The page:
There are many types of voice disorders and many causes. A voice disorder is usually noted by a change in the voice quality such as chronic hoarseness, roughness, breathiness, or pain in the throat. If an individual has chronic hoarseness or vocal change for more than 2 weeks, he/she should contact their health care professional, a physician, or a speech-language pathologist.
Laryngectomy is the removal of the larynx (the voice box) from the neck, due to laryngeal cancer or trauma to the larynx from another source. Prior to surgery, the larynx connects the mouth and nose with the lungs and houses the vocal folds used for speech. During a complete laryngectomy, the larynx is removed and the airway is re-directed from the lungs to a hole in the neck called a stoma. Following the surgery, the person must use a new way to breathe and a new source of sound.
You may hear your healthcare worker or speech-language pathologist refer to your swallowing disorder as dysphagia (dis-FAY-juh). Dysphagia is the technical term for impaired ability to move food from the mouth to the stomach. During a normal swallow, food is put into the mouth, chewed thoroughly, then pushed to the back of the mouth by the tongue. The food then leaves the mouth and enters the pharynx (a common pathway for food and air), where the brain triggers an involuntary swallow reflex (pharyngeal swallow).
A series of muscle contractions push the food through the pharynx and close off the airway (trachea) so no food enters it. This part of the swallow lasts less than a second, so timing is very important. The food then enters the esophagus (food tube) and muscle contractions push the food down into the stomach. Breakdown anywhere along this pathway can result in swallowing difficulty.
Aphasia is an acquired language disorder that is caused by damage to the language centers of the brain. Various types of aphasia exist and the damage can be caused by numerous factors. Injury to the language centers of the brain is most commonly caused by stroke, but can also be caused by blows to the head, gunshot/knife wounds, brain tumor, and other sources of traumatic brain injury.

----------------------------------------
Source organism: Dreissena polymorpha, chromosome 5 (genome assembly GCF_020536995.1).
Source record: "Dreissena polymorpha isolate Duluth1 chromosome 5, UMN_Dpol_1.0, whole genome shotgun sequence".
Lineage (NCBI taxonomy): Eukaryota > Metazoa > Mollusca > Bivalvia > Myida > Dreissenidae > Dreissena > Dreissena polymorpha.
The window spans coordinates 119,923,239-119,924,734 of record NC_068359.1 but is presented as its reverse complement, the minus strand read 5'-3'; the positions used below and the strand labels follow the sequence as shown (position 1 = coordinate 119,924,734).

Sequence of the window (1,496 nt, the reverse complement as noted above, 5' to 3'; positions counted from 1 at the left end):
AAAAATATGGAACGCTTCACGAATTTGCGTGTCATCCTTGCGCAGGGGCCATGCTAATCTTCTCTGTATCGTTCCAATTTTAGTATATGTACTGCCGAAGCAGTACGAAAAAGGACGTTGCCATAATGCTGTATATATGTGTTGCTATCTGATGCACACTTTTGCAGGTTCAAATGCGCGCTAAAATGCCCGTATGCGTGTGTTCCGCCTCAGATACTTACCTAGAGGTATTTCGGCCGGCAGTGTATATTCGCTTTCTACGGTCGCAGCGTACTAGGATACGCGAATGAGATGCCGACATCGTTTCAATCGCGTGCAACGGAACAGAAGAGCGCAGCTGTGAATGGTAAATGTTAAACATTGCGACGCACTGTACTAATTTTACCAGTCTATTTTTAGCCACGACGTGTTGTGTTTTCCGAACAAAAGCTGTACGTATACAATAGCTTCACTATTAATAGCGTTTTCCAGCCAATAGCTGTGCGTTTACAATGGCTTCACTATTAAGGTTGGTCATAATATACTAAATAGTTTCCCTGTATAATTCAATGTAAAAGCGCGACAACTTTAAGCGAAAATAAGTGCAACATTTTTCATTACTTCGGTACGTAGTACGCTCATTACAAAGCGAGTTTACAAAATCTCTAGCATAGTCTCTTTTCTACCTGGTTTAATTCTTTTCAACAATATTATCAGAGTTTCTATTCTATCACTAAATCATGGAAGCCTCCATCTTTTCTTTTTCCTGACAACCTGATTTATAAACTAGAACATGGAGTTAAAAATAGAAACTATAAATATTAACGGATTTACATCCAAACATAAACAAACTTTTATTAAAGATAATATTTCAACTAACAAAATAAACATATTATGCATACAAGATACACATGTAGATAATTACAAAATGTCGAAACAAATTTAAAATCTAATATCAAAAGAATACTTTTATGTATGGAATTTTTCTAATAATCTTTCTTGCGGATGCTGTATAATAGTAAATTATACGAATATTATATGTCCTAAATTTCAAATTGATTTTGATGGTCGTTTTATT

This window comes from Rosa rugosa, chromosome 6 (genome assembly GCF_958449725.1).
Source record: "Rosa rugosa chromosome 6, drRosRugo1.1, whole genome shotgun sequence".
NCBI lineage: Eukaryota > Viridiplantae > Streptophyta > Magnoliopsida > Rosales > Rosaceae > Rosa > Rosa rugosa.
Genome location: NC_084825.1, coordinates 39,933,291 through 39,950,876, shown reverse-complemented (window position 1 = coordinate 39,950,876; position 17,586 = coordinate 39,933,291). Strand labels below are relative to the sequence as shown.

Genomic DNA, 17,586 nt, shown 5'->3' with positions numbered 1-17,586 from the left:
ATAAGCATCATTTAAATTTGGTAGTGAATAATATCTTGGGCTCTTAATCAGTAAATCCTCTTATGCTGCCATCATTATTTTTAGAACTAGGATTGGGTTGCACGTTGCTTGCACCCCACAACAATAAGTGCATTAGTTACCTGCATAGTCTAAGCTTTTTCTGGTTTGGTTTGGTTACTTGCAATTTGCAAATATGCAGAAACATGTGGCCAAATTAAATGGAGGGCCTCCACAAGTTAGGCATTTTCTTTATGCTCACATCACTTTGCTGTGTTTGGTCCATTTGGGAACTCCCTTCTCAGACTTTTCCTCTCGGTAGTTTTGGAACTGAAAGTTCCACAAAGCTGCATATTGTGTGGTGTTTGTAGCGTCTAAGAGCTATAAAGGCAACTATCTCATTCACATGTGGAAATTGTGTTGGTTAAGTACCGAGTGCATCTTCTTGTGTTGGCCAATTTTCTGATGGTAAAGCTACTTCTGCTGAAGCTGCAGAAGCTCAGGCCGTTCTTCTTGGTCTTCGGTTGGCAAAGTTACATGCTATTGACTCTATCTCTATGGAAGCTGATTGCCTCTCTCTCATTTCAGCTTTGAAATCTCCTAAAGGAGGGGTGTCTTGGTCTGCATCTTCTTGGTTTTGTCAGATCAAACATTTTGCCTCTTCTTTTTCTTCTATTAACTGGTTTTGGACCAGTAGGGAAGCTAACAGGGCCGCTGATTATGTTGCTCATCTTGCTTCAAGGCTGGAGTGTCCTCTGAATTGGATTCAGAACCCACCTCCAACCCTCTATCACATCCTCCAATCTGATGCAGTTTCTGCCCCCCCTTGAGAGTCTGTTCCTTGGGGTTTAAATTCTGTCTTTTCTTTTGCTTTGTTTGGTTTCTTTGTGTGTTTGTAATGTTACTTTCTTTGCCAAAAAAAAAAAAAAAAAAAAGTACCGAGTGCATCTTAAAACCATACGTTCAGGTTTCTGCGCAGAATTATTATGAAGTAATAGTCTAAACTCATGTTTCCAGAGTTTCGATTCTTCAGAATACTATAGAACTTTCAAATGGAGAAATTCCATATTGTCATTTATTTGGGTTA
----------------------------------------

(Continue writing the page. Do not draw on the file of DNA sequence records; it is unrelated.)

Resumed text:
Most people, especially those who are right-hand dominant (right-handed), will acquire aphasia if they receive brain injury to the left side of the brain. However, for some people, the right side of the brain houses the language centers; therefore, right side damage may also result in aphasia. Individuals who have acquired aphasia may have been able to read, write, speak, and listen very effectively before injury to their brain, and are now limited in their ability to do so.
Motor speech disorders are usually caused by stroke or trauma to the brain that results in impaired ability to produce speech because of damage to the areas that control muscles used for speech. There are 2 major types of motor speech disorders: dysarthria and apraxia.
Dysarthria is impaired muscle control resulting in impaired speech production (muscle weakness or paralysis). Many types of dysarthria exist. Apraxia is impaired ability to smoothly coordinate the muscle movements for speech (muscle coordination impairment).
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